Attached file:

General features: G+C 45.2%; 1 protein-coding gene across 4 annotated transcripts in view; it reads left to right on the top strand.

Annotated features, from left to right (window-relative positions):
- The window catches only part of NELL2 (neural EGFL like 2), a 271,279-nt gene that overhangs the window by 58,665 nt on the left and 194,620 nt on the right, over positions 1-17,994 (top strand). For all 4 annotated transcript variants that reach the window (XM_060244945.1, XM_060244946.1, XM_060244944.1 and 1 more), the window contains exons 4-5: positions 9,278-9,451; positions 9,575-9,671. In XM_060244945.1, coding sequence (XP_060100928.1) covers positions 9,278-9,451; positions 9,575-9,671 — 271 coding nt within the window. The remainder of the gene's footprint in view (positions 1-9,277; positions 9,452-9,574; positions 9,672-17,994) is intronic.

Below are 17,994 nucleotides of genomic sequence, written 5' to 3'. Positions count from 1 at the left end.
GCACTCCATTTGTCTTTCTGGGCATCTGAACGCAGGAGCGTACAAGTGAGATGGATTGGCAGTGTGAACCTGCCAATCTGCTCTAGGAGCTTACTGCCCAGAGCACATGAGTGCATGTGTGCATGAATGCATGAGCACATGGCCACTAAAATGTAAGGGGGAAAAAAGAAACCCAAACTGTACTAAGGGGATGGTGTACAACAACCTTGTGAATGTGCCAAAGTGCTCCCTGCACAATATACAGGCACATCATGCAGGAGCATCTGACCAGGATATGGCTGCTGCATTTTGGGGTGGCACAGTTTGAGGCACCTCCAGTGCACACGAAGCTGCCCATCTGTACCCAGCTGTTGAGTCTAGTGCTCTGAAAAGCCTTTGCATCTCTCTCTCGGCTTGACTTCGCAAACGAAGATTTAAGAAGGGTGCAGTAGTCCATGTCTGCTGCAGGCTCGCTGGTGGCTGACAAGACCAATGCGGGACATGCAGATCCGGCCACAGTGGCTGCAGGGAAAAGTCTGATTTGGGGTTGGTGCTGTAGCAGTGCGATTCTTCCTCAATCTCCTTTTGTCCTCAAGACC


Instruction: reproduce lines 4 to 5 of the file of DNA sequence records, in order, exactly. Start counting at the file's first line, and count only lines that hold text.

Below are 17,994 nucleotides of genomic sequence, written 5' to 3'. Positions count from 1 at the left end.
GCACTCCATTTGTCTTTCTGGGCATCTGAACGCAGGAGCGTACAAGTGAGATGGATTGGCAGTGTGAACCTGCCAATCTGCTCTAGGAGCTTACTGCCCAGAGCACATGAGTGCATGTGTGCATGAATGCATGAGCACATGGCCACTAAAATGTAAGGGGGAAAAAAGAAACCCAAACTGTACTAAGGGGATGGTGTACAACAACCTTGTGAATGTGCCAAAGTGCTCCCTGCACAATATACAGGCACATCATGCAGGAGCATCTGACCAGGATATGGCTGCTGCATTTTGGGGTGGCACAGTTTGAGGCACCTCCAGTGCACACGAAGCTGCCCATCTGTACCCAGCTGTTGAGTCTAGTGCTCTGAAAAGCCTTTGCATCTCTCTCTCGGCTTGACTTCGCAAACGAAGATTTAAGAAGGGTGCAGTAGTCCATGTCTGCTGCAGGCTCGCTGGTGGCTGACAAGACCAATGCGGGACATGCAGATCCGGCCACAGTGGCTGCAGGGAAAAGTCTGATTTGGGGTTGGTGCTGTAGCAGTGCGATTCTTCCTCAATCTCCTTTTGTCCTCAAGACC